“Why is she using a blacksmith coffee cup on a writing blog?” you may ask. Yes, it was the only clean mug this morning, but today it also reminded me of something I’ve battled with myself.
My son is a blacksmith, although he resisted, for a long time, calling himself one. Blacksmithing takes a lot of time and practice to do well. Despite hours of training, heat exhaustion and sore muscles, items are created that make you say “nope” and throw them back in the scrap pile. And other times, the finished objects are so good that you can’t wait to post them on Instagram and say, “look what I made!”. But no matter how much work he put in, my son thought he couldn’t call himself a blacksmith until he sold something.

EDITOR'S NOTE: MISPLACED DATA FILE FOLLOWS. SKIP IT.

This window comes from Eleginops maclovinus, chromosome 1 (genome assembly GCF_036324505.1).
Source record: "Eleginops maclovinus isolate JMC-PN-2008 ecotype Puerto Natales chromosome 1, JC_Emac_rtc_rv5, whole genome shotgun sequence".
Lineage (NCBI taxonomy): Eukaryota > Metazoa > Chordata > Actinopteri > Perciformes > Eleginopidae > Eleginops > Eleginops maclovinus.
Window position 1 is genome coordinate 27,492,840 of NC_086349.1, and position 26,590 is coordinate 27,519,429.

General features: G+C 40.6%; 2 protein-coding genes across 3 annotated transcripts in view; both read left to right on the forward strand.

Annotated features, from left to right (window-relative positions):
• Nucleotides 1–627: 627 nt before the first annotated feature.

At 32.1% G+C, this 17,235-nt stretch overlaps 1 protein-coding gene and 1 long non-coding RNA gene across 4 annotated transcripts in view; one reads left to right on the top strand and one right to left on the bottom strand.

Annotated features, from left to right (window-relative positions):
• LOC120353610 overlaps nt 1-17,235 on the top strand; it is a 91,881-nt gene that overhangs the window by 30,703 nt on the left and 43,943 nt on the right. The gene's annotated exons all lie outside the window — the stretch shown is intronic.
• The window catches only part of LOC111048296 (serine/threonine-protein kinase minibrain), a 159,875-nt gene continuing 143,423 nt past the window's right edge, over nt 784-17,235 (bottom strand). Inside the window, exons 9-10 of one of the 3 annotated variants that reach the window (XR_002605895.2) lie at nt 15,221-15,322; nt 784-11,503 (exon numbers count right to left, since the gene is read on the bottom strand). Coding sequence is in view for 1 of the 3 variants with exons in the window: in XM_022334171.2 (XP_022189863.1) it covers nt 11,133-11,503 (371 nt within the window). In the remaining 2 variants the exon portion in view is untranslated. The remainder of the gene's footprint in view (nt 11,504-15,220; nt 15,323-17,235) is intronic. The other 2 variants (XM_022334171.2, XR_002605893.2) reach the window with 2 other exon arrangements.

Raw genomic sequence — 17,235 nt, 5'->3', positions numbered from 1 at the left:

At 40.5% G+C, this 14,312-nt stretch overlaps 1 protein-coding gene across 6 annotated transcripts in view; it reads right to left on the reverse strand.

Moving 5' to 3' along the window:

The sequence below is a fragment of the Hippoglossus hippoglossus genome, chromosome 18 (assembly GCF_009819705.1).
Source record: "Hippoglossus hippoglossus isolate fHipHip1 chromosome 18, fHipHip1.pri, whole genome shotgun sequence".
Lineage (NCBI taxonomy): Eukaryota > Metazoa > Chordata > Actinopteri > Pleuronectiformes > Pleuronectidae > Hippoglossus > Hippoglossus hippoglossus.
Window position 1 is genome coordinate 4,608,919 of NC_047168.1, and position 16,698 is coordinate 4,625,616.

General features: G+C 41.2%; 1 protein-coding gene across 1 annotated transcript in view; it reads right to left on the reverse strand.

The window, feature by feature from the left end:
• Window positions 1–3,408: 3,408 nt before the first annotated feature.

Writers are often the same way. We take courses, study books, join critique groups, go to conferences, and get feedback from contests. We absorb what we learn and use it to write, delete, start all over, delete half of it again, and write some more. Instead of hammer and tongs we use keyboard and pen. Our fire is experience, emotions, and dreams. And every now and them our creation is so special even we can’t believe we wrote it.
My son wears a leather apron with scorch marks and swings a hammer to turn discarded metal into the useful and decorative. I told him that by doing the work, even if he gives away every object he makes, he is still a blacksmith.
We writers hone our craft and put our butts in the chair to pound a keyboard. We turn stories that only existed in our imagination into something that’s never been read before. Published or not published, we are writers.
So if you are wondering if you can call yourself a writer, now you know.